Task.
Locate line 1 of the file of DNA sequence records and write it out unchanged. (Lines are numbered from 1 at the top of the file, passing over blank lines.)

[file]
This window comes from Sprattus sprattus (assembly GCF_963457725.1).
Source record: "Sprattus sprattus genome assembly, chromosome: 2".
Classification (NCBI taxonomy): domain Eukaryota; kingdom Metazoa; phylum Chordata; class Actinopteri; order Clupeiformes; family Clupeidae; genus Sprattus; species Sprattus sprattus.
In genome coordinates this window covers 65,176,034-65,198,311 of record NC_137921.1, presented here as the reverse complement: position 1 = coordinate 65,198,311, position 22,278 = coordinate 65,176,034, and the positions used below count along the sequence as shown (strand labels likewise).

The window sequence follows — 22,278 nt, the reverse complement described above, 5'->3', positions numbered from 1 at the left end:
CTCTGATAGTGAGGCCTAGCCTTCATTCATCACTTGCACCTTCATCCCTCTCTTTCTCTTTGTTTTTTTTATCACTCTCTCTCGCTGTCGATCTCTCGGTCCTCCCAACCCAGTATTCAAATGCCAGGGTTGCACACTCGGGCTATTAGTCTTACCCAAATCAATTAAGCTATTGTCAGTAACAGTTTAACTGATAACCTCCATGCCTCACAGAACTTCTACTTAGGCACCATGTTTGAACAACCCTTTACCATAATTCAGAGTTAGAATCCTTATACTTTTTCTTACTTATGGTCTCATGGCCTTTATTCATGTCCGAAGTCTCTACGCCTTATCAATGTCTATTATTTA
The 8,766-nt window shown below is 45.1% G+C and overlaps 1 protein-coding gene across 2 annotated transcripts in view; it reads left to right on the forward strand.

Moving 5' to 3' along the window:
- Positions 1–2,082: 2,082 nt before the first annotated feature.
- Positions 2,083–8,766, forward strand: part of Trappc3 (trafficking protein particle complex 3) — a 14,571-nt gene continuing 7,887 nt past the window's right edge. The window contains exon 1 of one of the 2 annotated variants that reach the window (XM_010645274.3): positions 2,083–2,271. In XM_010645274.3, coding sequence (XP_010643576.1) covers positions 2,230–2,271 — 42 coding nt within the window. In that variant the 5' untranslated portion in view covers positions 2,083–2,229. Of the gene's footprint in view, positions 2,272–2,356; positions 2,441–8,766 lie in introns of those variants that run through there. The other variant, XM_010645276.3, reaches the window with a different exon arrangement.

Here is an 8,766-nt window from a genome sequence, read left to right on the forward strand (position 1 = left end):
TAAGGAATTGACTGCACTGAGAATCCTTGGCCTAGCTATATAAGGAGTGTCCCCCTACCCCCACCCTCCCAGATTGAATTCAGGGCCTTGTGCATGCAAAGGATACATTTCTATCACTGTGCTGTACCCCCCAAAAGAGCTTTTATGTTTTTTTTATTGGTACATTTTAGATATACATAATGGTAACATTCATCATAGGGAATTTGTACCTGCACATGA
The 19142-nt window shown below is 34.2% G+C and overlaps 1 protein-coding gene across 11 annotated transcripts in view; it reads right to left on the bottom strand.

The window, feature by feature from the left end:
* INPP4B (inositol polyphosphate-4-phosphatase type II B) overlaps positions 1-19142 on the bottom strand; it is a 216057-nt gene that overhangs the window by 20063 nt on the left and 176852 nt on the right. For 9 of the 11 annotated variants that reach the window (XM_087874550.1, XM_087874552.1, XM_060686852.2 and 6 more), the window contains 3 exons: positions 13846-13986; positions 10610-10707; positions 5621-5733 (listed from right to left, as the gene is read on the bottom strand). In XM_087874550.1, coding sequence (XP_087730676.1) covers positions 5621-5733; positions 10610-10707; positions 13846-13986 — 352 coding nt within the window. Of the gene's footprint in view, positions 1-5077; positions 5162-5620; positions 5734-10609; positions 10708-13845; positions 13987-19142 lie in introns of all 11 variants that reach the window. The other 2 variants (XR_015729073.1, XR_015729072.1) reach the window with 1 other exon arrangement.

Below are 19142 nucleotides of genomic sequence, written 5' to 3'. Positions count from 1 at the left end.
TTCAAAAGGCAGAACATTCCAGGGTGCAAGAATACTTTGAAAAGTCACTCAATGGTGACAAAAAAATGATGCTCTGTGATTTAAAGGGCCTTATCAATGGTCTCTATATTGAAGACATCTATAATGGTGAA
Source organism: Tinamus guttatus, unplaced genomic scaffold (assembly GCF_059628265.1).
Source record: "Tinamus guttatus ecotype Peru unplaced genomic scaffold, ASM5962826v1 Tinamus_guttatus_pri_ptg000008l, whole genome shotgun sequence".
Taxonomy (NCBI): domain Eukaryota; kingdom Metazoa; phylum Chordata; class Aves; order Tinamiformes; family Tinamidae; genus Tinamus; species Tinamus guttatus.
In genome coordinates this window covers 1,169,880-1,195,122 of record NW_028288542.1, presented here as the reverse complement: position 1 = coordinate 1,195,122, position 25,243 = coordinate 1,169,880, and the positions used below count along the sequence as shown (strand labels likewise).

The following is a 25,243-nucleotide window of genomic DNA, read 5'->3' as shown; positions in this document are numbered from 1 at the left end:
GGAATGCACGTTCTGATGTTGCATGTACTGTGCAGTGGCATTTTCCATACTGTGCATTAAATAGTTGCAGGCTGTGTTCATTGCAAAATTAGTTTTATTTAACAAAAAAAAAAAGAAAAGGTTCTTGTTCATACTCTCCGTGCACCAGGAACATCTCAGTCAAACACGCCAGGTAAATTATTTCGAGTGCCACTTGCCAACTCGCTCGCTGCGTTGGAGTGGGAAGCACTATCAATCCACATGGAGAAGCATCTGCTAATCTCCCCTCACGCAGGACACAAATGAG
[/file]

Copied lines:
This window comes from Sprattus sprattus (assembly GCF_963457725.1).